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Published July 21 2005
STAMFORD, Conn. — At nearly 3, Naomi Tyrrell falls down more than most children her age. With each fall her parents’ fears grow: Is this the inevitable decline of their precious daughter?
Naomi has Niemann-Pick Disease, a rare, little-known genetic childhood illness that leads to a progressive deterioration of the nervous system and is fatal.
“She stumbles and falls a lot,” said Leon Tyrrell, her father. “Every day you’re like, ‘Is she getting worse?’ “
Naomi’s parents, who live in Shelton, aren’t sitting by watching their daughter deteriorate. They’re among a growing number of parents across the country who are waging a grassroots campaign to raise awareness and money for research to find a cure.
“I feel like we’re in this desperate race against time,” said Lorna Tyrrell, Naomi’s mother.
Unlike other diseases, the parents have no high-profile celebrity to draw attention to the devastating disease. With only 1,700 known cases worldwide, about half of them in the United States, the disease gets government funding of less than $2 million annually through the National Institute of Health Institute for Neurological Disorders and Strokes, according to the National Niemann-Pick Foundation.
“Unless you get a Julia Roberts to testify before Congress, you’re not going to get the exposure,” said Hunt Ozmer, chairman of the National Niemann-Pick Foundation. “The burden falls on the shoulders of the parents to go out and ask the communities for their support.”
The disease has drawn some attention. James Brown, co-host of the Fox NFL program, serves as national spokesman for the foundation. Actor Richard Dreyfuss attended one of the fundraisers in Connecticut. Mike Parseghian, son of the famed Notre Dame football coach Ara Parseghian, and his wife Cindy have raised millions of dollars through a foundation to fight the disease that has killed two of their children.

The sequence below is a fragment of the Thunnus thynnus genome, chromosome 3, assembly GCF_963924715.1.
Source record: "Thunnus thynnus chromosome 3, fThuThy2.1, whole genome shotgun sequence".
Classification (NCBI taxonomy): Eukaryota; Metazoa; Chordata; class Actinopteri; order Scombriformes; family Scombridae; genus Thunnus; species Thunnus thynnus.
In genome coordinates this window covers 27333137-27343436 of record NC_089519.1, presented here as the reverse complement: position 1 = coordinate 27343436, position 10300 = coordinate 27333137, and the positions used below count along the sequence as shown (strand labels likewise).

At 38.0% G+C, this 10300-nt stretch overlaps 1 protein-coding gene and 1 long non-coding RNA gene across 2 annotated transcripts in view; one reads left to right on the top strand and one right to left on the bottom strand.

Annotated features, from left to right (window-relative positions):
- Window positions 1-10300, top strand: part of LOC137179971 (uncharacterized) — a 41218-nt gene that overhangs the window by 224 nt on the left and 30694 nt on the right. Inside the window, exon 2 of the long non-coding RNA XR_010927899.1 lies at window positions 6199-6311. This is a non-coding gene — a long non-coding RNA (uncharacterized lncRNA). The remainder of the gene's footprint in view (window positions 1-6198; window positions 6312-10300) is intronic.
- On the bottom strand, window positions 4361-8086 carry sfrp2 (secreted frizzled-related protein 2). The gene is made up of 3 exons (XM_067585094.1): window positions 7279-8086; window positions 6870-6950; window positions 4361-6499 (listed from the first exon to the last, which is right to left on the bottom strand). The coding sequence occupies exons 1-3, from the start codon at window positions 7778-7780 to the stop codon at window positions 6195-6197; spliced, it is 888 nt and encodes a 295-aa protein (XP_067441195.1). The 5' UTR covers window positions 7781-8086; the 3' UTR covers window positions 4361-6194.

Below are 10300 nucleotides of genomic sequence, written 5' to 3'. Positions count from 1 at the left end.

Most of the efforts involve parents of children with the disease. Last Sunday, Naomi threw out the first pitch at the Bridgeport Bluefish minor league baseball game. The ceremony raised about $5,000.
“She was very excited by all the attention,” said Lorna Tyrrell.
Earlier this year, Pam Hunt of Howley-in-the-Hills, Fla., and Lynda Reger of Ontario, Canada, biked more than 3,000 miles for 55 days across the country to raise money and awareness for Niemann-Pick. Reger’s niece and nephew died of the disease.
In Alabama, a bass fishing tournament was held last month for Lee King, who has the disease. A Harley bike parade was held last month in Wisconsin for Stacey Vorpahl, who died of Niemann-Pick at age 19 last year.
“We used to be lemonade stands,” said Rhonda Brown-Kehoe of Rhode Island, another active parent. “Now we’re going into bigger events.”
A golf tournament is being planned in Virginia for Ozmer’s 20-year-old daughter, Hunter, in September. She’s had multiple seizures because of the disease.
“She is losing her ability to speak and walk and she can no longer swallow,” Ozmer said.
The Tyrrells are coping with the early stages of Niemann-Pick. Their daughter is a typical child in many ways. She likes to take a dollar from her father’s wallet and ask for “Naomi cream,” her word for ice cream.
She also likes the ducks in the pond in the family’s backyard.
“In the morning, she’ll push open the screen door and yell ‘Duckie,” her father says.
The family raises money for Niemann-Pick research by selling thousands of wrist bands marked with their mantra: Perserverance. But there’s a balance. Lorna Tyrrell says they want to spend every second with Naomi, but also throw themselves into fundraising at the same time.
“It’s only by the grace of God that we’re dealing with this,” Leon Tyrrell said. “God has allowed it to happen, so we can find a cure so future generations of children who get diagnosed with this have a cure for it instead of this terrible uncertainty about the future.”